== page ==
Geometric situation depicting a spacecraft passage through modeled magnetic clouds in Case 1.0. Two magnetic cloud systems are superposed, one (with the origin C) related to an expanding circular magnetic cloud and Fig. 6a, and the second one (with the origin E) related to an expanding elliptic magnetic cloud and Fig. 6b. The systems are aligned with the Yc axes and the XcYc projections of the spacecraft trajectory (shown by the labeled straight vertical line). The Xc axes (not shown) are parallel to this vertical line and cross either the point C, or E. The solid-line circle and ellipse are magnetic-cloud cross sections at the spacecraft entry, while the dashed-line shapes display them at the spacecraft exit. The sense of the magnetic field rotation is shown by a bent arrow, and there is also BZ component pointing toward the viewer (i.e., the field is lefthanded, h = −1).

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Figure 6a shows the first entry in Table 1, the magnetic cloud of February 8, 1995, fit by an expanding model with a circular cross section. Inspecting the Vr panel, we see that the radial velocity profiles are only partly met. However, an introduction of oblateness significantly improves this fit (see Fig. 6b). The reason can be deduced from parameters given in Table 1, and it is also demonstrated in Fig. 7. Axis orientations following from these two fits are relatively close together, so Fig. 7 plausibly displays a spatial relationship of the models. However, the spacecraft crosses boundaries of the circular and elliptic magnetic clouds in different places owing to different cloud-axis orientations. If the axis orientations (given by ϑc and φc) following from the two fits were the same, then the spacecraft trajectory would pass through the mutual crossing points of the circular and elliptic cloud boundaries. It nearly occurs in Case 11.0, discussed later and shown in Fig. 9, where the cloud axis directions resulting from the two fits only differ by 15°, unlike the current case with the value of 38°. (Another reason for the boundary crossing discrepancy can be different times t1 and/or t2 of the two fits, but it is not the case for the clouds displayed in Figs. 7 and 9; compare, for example, these times in Figs. 6a and b.) Returning to the current case, 1.0, impact parameters p are quite different for the two fits, the elliptic fit brings the spacecraft much closer to the cloud axis, so Vr becomes lower and is more consistent with the data (Fig. 6b versus Fig. 6a).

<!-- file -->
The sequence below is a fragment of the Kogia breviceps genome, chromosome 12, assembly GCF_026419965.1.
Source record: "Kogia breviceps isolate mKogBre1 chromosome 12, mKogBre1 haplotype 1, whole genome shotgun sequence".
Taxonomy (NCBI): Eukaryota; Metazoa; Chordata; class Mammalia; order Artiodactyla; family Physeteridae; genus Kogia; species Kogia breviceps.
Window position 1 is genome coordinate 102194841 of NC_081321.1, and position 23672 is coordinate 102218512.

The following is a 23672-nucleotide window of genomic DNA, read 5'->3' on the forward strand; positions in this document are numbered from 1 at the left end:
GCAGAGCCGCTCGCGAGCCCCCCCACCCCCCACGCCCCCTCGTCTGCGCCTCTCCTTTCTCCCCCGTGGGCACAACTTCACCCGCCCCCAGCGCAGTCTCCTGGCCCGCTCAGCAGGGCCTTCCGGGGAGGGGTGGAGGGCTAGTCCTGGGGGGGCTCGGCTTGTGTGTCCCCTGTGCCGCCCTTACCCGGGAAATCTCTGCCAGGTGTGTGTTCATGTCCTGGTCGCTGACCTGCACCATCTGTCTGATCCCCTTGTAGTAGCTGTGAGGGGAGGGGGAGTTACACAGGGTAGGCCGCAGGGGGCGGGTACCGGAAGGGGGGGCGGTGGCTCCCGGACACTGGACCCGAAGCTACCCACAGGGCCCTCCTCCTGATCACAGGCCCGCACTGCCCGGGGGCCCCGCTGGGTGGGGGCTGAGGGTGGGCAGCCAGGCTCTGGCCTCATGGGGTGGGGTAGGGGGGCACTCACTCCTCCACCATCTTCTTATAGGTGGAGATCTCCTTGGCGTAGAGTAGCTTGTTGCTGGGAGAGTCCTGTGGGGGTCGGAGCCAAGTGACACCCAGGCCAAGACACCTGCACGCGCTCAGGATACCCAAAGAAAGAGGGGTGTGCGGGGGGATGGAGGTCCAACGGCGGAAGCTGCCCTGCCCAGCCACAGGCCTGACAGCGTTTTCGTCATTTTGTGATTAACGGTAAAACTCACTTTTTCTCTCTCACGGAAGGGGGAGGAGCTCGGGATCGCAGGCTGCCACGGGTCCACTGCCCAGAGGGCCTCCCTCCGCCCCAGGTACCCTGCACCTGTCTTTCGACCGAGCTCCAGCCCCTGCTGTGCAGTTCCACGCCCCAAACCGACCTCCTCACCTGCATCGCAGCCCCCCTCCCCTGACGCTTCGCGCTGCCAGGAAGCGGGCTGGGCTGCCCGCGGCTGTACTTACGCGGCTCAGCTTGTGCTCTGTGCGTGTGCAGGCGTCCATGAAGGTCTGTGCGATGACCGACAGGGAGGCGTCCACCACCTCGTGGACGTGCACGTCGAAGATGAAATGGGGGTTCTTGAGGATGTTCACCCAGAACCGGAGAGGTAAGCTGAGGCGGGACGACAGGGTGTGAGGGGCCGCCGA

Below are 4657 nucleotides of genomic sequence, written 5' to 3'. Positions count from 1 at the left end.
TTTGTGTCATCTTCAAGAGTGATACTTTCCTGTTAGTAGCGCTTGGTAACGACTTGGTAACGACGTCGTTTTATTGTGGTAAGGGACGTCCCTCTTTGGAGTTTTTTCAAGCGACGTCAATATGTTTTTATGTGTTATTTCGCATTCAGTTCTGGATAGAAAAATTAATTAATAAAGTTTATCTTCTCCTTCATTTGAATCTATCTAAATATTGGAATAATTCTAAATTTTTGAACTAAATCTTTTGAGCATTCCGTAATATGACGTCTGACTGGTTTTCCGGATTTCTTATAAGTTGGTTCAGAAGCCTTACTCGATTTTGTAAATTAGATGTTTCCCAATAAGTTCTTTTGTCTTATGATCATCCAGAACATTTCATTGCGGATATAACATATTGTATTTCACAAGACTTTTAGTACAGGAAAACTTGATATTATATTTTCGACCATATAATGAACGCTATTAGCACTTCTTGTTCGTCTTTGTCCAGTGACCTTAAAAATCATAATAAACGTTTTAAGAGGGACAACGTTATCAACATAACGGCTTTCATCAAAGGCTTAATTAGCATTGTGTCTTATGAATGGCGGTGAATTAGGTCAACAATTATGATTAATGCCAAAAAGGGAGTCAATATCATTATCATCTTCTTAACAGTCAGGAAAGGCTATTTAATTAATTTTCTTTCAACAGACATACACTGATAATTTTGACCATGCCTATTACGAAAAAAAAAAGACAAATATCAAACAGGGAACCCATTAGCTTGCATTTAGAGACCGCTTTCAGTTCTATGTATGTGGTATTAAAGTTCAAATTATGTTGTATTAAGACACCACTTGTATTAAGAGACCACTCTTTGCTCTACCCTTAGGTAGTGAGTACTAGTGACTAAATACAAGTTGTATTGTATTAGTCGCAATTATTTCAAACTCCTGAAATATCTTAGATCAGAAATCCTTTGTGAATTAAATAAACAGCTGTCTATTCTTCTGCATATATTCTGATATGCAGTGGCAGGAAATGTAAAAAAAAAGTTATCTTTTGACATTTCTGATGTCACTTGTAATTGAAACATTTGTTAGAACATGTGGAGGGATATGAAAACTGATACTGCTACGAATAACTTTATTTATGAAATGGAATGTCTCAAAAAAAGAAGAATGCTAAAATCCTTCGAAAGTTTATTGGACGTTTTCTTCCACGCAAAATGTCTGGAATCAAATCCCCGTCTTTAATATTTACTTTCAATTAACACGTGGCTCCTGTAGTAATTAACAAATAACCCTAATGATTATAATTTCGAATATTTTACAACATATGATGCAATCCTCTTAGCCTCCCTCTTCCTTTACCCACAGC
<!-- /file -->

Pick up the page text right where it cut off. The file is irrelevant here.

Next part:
thumbnail Fig. 8

Magnetic cloud of September 22, 1997 (number 22.0 in Table 1) fit by expanding cylindrical flux ropes with a) circular or b) elliptic cross sections. The format of panels is the same as in Fig. 4.